I mentioned my comedy drag shows, this is a list of my alter-egos, Dolly Sparton, Shirley Trashey, Tina Burner, Barb Bighand and of course Marilyn Munroe, yes, I had the dress and the fans, my chosen song for the blond bombshell was, *I want to be loved by you* I also did a few other minor stars and a great Freddie Mercury, [or so I was told] the one where he dressed as a woman in a short black skirt, I even had the exact same hoover as the one that he had. Remember the song, *I want to break free* I had such fun making people laugh, what made the whole drag thing funnier is my body shape, let’s just say that I am vertically challenged, fat and bald.
I had a few other strings to my bow in my quest to raise even more money, I sang with local bands, stand-up comedian, [this was done using some of the true funny stories from my book, A Badsey Boy]. Talks to visiting angling clubs on our local river and meals out but my favourite had to be doing 40s nights at old peoples homes, dressed in top hat and tails, I would sing my heart out. Just watching the residents linking arms and singing along, what’s not to like?
But then it happened, my first failed transplant, 2007. I had been called in a few times previously, prepped for the operation, only to be told at the last minute that the donated kidney was not viable. This was a very bad period in my life, no-one warns you what happens when a transplant [that you had been praying for, because this operation was going to be life changing, no more dialysis, less hospital visits, holidays, being able to do things with the family, and to lead a relatively normal life again] fails after only a few hours. One of the worst memories at this time was being in ICU and then placed on a ward with patients that had received successful transplants, asking yourself, “why did this happen to me?”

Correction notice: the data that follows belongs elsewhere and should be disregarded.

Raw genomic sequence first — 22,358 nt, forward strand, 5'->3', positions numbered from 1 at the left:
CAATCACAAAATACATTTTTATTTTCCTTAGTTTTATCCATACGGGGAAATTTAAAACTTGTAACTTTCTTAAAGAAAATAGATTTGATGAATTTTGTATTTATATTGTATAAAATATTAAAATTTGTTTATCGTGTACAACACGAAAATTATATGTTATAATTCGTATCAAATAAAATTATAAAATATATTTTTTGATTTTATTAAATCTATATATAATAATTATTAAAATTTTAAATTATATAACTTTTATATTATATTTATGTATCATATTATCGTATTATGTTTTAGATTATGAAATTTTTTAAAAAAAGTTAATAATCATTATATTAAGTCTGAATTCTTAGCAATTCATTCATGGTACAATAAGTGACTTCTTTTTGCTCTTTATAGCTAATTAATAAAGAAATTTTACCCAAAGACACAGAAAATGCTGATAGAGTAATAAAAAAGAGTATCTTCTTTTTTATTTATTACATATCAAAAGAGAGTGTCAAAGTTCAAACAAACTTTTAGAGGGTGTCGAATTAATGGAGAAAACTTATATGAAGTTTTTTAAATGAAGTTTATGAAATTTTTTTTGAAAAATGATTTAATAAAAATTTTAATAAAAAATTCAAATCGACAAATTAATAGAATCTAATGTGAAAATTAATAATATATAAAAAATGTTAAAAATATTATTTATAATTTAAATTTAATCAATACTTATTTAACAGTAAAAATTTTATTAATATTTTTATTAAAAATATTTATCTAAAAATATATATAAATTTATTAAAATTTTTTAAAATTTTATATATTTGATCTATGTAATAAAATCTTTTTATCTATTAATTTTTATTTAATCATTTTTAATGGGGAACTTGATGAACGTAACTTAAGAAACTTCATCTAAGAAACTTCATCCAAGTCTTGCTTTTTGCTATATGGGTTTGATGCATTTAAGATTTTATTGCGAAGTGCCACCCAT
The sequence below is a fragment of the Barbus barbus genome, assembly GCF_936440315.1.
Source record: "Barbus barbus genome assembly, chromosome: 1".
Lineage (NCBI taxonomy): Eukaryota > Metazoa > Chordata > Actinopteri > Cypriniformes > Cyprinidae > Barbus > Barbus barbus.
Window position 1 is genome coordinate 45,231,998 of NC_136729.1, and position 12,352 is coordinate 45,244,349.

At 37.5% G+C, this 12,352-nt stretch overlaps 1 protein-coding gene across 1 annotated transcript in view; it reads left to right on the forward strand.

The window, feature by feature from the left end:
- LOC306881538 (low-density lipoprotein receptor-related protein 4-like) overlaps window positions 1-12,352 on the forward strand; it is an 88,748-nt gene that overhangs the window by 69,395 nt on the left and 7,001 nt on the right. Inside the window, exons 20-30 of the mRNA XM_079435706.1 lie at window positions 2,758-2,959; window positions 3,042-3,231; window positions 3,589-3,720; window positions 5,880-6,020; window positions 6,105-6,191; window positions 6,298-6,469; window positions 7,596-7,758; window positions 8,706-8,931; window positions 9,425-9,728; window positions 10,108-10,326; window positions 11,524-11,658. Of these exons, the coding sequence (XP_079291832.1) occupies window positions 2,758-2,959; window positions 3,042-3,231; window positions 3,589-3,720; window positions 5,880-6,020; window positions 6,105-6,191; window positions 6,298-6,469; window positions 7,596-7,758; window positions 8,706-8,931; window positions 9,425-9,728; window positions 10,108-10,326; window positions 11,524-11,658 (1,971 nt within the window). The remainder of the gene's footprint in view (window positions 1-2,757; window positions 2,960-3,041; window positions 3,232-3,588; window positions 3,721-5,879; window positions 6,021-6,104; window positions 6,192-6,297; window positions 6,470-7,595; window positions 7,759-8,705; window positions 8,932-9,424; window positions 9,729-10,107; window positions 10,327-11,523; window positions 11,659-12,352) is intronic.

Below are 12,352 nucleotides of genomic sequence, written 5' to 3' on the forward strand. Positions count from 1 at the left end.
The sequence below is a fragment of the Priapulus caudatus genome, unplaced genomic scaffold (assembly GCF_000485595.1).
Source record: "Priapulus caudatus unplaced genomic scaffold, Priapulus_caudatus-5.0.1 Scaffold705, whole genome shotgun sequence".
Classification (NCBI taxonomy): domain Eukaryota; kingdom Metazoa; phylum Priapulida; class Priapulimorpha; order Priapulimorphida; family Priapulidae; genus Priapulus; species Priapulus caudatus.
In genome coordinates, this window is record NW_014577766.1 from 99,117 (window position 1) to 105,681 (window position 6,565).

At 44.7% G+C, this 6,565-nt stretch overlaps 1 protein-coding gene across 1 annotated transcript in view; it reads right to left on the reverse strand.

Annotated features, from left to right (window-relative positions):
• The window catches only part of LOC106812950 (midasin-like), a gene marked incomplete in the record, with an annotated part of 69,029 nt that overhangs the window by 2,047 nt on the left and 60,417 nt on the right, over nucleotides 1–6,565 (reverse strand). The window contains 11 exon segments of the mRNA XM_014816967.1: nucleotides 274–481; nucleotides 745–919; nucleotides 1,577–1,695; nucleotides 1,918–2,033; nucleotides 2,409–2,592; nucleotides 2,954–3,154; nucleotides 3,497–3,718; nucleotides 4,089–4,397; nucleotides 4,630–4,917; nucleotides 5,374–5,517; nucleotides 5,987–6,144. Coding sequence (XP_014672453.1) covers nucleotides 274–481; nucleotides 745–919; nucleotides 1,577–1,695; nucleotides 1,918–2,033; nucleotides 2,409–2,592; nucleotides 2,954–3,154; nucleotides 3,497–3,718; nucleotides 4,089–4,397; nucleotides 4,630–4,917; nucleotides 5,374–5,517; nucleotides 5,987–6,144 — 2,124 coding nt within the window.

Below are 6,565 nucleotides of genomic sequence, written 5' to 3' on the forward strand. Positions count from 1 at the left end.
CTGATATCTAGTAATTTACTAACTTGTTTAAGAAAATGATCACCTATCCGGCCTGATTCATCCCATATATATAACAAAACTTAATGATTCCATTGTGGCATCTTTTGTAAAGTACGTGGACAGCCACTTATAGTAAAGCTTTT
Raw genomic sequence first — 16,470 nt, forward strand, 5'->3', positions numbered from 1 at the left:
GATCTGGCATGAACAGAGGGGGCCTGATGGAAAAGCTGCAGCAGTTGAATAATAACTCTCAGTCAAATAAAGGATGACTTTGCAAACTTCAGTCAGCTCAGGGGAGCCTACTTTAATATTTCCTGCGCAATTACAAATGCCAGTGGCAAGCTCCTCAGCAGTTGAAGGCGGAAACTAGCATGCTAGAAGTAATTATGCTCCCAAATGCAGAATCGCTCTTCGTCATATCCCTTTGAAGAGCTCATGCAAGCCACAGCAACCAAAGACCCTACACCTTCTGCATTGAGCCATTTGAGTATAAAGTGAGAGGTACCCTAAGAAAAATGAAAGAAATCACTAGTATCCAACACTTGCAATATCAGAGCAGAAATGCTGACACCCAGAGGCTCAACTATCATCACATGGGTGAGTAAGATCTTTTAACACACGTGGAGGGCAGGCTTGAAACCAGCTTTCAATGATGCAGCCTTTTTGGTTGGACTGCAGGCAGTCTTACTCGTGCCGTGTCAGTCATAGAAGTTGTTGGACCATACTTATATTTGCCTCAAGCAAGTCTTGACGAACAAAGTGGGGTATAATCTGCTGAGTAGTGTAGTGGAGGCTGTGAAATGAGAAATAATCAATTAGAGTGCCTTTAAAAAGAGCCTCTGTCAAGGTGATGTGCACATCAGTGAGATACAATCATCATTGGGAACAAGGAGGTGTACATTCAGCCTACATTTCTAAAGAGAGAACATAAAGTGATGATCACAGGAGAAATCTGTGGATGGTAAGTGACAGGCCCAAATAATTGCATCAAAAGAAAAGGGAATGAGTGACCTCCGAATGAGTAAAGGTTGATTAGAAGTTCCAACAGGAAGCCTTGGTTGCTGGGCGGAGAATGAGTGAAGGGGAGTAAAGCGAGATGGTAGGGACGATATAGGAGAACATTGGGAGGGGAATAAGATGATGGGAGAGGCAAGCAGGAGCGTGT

The darkness descended very quickly, so much so that I literally gave up on life. After a heart to heart talk with my wife and teenage kids, they all agreed to support me, and whatever I decided, it would be ok! What you have to remember is this, my kids have only ever known me to be ill, they knew how much of a toll dialysis, traveling and treatments was taking out of me.
I was still in hospital at this point and had lots of thinking time, maybe too much? I made the decision to write a short story book, it was for the grand children that I would never see, I called the book, *A walk with grandad* it was a simple little illustrated book about a small child walking along our local river, hand in hand with their grand-parent, with some of my poems and natures wanders, things that they would see along the way.
I was very pleased with the end result, and had just 40 copies printed for family and friends, [since that time I have sold literally hundreds of copies] the thought of me ending my life had diminished at this time. What you have to remember is this, I am still travelling all over the country giving talks, still doing full drag shows, singing my heart out and still competing at the top level in my much loved sport fishing, [and still winning just as many contests, as I had been before] still organising nights out, busy, busy! My daughter was now happily married and my son had started his own business by this time. Shaun had surprised my wife and I by travelling to many far-off lands, all on his own, a back-pack being his only luggage.
Then my second failed transplant comes along, again lasting only a few hours. My time in ICU this time was bad, very bad, so much so that the darkness had returned with a vengeance, only this time there was no coming back. My nurse Katy May Harris was my rock, behind closed curtains we cried together, she held my hand for hours on end, she talked, comforted me, but to be honest, I was a broken man, I felt that there was no coming back from this. Do you believe in miracles?
I could not take anymore and made the decision to go home, refuse any further treatment, and wait for nature to take its natural course. The day of my discharge finally arrived, I had said my goodbyes to doctors and staff, everything was now in place for when my life ended. My wife of so many happy years and daughter came to collect me from the hospital, they pushed me to the car in a wheelchair, once in the car my wife left to return the wheelchair, it was at this point that my daughter Stephanie said these life-saving words, “I’m preggers dad!”